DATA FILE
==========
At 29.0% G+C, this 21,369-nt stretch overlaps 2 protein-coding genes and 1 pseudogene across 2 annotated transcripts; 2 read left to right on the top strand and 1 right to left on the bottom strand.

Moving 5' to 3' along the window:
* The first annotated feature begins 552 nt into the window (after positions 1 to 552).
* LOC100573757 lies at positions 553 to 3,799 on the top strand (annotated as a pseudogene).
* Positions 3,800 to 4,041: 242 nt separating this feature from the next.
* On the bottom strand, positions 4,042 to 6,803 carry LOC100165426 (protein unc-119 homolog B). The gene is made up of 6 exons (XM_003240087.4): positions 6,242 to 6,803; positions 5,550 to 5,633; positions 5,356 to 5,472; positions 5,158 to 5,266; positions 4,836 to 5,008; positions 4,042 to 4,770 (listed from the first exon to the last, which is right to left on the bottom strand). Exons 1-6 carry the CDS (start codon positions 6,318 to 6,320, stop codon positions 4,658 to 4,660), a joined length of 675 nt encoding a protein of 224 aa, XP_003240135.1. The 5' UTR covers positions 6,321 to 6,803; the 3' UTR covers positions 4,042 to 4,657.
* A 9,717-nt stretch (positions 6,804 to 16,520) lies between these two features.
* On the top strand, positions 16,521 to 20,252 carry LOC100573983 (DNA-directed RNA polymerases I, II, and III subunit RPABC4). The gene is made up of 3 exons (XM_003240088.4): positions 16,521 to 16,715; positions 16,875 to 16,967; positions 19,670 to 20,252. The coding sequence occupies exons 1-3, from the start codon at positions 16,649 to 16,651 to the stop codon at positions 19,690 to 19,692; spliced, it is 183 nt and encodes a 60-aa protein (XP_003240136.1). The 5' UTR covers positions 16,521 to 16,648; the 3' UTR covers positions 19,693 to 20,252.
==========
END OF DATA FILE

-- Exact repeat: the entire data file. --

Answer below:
At 29.0% G+C, this 21,369-nt stretch overlaps 2 protein-coding genes and 1 pseudogene across 2 annotated transcripts; 2 read left to right on the top strand and 1 right to left on the bottom strand.

Moving 5' to 3' along the window:
* The first annotated feature begins 552 nt into the window (after positions 1 to 552).
* LOC100573757 lies at positions 553 to 3,799 on the top strand (annotated as a pseudogene).
* Positions 3,800 to 4,041: 242 nt separating this feature from the next.
* On the bottom strand, positions 4,042 to 6,803 carry LOC100165426 (protein unc-119 homolog B). The gene is made up of 6 exons (XM_003240087.4): positions 6,242 to 6,803; positions 5,550 to 5,633; positions 5,356 to 5,472; positions 5,158 to 5,266; positions 4,836 to 5,008; positions 4,042 to 4,770 (listed from the first exon to the last, which is right to left on the bottom strand). Exons 1-6 carry the CDS (start codon positions 6,318 to 6,320, stop codon positions 4,658 to 4,660), a joined length of 675 nt encoding a protein of 224 aa, XP_003240135.1. The 5' UTR covers positions 6,321 to 6,803; the 3' UTR covers positions 4,042 to 4,657.
* A 9,717-nt stretch (positions 6,804 to 16,520) lies between these two features.
* On the top strand, positions 16,521 to 20,252 carry LOC100573983 (DNA-directed RNA polymerases I, II, and III subunit RPABC4). The gene is made up of 3 exons (XM_003240088.4): positions 16,521 to 16,715; positions 16,875 to 16,967; positions 19,670 to 20,252. The coding sequence occupies exons 1-3, from the start codon at positions 16,649 to 16,651 to the stop codon at positions 19,690 to 19,692; spliced, it is 183 nt and encodes a 60-aa protein (XP_003240136.1). The 5' UTR covers positions 16,521 to 16,648; the 3' UTR covers positions 19,693 to 20,252.